This week’s newsletter summarizes a discussion about fee bumping and transaction fee sponsorship, describes a proposal for an updated LN gossip wire protocol, and advertises a signet for testing OP_CHECKTEMPLATEVERIFY. Also included are our regular sections with selected questions and answers from the Bitcoin Stack Exchange and descriptions of notable changes to popular Bitcoin infrastructure projects.


  • Fee bumping and transaction fee sponsorship: separate from the replace-by-fee discussion started a couple weeks ago (see Newsletter #186), this week James O’Beirne started a discussion about fee bumping. In particular, O’Beirne is concerned that some of the transaction relay policy changes being proposed will complicate the use of fee bumping for users and wallet developers. As an alternative, he seeks renewed consideration of transaction fee sponsorship (previously described in Newsletter #116).

    The ideas received significant discussion on the mailing list, with many responses mentioning challenges to implementation of fee sponsorship.

  • Updated LN gossip proposal: Rusty Russell posted to the Lightning-Dev mailing list a detailed proposal for a new set of LN gossip messages similar to his 2019 proposal described in Newsletter #55. The new proposal uses BIP340-style schnorr signatures and x-only public keys. Also included are a number of simplifications over the existing LN gossip protocol, which is used to advertise the existence of public channels for routing. The updated protocol is designed to maximize efficiency, especially when combined with an erlay-like minisketch-based efficient gossip protocol.

  • CTV signet: Jeremy Rubin published parameters and code for a signet with OP_CHECKTEMPLATEVERIFY activated. This simplifies public experimentation with the proposed opcode and makes it much easier to test compatibility between different software using the code.

Selected Q&A from Bitcoin Stack Exchange

Bitcoin Stack Exchange is one of the first places Optech contributors look for answers to their questions—or when we have a few spare moments to help curious or confused users. In this monthly feature, we highlight some of the top-voted questions and answers posted since our last update.

  • Will a post-subsidy block with no transactions include a coinbase transaction? Pieter Wuille explains that every block must have a coinbase transaction and since every transaction must include at least one input and one output, a post-subsidy block with no block reward (no fees and no subsidy) will still require at least one zero-value output.

  • How can the genesis block contain arbitrary data on it if the script is invalid? Pieter Wuille lists the reasons why the genesis block’s coinbase “Chancellor…” text push is valid. First, the genesis block is valid by definition. Second is that coinbase input scripts are never executed. Third is that, for non-taproot inputs, the requirement of a single element on the stack after execution is only a policy rule, not a consensus rule. Finally, that policy rule applies only to the final stack after an input script is executed together with the corresponding output script. Since there are no corresponding output scripts for the inputs of coinbase transactions, the policy does not apply. Wuille also notes the reason for the genesis block’s unspendability is unrelated to this discussion and involves the original Bitcoin software not adding the genesis block to its internal database.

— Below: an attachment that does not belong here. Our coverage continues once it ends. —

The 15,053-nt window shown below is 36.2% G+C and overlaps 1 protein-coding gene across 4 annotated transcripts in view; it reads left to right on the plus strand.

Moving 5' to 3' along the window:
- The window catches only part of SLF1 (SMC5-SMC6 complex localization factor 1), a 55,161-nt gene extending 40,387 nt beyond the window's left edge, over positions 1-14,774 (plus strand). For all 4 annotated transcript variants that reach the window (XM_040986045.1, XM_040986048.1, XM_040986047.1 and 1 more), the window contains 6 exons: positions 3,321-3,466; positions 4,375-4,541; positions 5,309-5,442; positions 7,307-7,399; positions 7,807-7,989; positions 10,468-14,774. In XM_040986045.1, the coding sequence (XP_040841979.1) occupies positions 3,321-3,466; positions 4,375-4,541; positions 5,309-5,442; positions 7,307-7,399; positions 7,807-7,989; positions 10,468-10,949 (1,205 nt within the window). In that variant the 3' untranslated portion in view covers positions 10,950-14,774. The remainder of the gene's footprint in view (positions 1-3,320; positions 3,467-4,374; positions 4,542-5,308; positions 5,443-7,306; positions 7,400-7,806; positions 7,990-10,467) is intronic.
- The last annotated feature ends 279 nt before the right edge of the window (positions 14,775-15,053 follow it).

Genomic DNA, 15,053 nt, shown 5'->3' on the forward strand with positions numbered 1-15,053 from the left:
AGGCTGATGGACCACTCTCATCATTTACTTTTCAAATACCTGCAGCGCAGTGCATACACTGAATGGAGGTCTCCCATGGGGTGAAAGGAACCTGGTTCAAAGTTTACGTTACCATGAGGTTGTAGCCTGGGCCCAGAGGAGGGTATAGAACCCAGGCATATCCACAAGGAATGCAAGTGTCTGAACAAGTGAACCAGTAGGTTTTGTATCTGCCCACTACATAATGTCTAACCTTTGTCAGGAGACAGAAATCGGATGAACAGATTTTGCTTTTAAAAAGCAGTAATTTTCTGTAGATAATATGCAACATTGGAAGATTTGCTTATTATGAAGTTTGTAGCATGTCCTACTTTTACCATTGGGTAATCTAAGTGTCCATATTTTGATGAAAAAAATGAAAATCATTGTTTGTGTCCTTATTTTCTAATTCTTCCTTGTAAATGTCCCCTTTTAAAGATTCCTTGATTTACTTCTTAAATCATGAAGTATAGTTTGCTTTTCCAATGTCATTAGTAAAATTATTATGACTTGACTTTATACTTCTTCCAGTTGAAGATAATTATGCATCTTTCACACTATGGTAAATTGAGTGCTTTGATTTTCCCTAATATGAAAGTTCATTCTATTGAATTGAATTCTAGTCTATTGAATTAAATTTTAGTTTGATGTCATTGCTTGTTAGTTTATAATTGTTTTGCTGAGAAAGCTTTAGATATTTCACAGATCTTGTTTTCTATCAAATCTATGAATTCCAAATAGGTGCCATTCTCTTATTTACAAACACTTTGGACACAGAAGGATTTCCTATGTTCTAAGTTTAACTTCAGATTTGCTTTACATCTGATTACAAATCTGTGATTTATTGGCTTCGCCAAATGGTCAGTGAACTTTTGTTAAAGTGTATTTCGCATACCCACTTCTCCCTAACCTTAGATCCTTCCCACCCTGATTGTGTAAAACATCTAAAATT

• What is a Feeler Connection? When is it used? User vnprc explains the purpose of Bitcoin Core’s feeler connection which is a temporary outbound connection separate from the default 8 outbound connections and 2 blocks-only outbound connections. The feeler connection is used to test potential new peers suggested from the gossip network as well as test previously unreachable peers which are candidates for eviction.

  • Are OP_RETURN transactions not stored in chainstate database? Antoine Poinsot points out that since OP_RETURN outputs are unspendable, they are not stored in the chainstate directory.

Notable code and documentation changes

Notable changes this week in Bitcoin Core, C-Lightning, Eclair, LDK, LND, libsecp256k1, Hardware Wallet Interface (HWI), Rust Bitcoin, BTCPay Server, BDK, Bitcoin Improvement Proposals (BIPs), and Lightning BOLTs.

  • Bitcoin Core #24307 extends the result object of the getwalletinfo RPC with the external_signer field. This new field indicates whether the wallet is configured to use an external signer such as a hardware signing device.

  • C-Lightning #5010 adds a language binding generation tool MsgGen and a Rust RPC client cln-rpc. MsgGen parses C-Lightning’s JSON-RPC schemas and generates the Rust bindings used by cln-rpc to correctly call the C-Lightning JSON-RPC interface.

  • LDK #1199 adds support for “phantom node payments”, payments that can be accepted by any one of several nodes, which can be used for load balancing. This requires creating LN invoices with BOLT11 route hints that suggest multiple paths all to the same non-existent (“phantom”) node. For each of the paths, the last hop before reaching the phantom node is a real node that knows the phantom node’s key for decrypting and reconstructing stateless invoices (see Newsletter #181), allowing it to accept the payment’s HTLC.

    Phantom node route hints illustration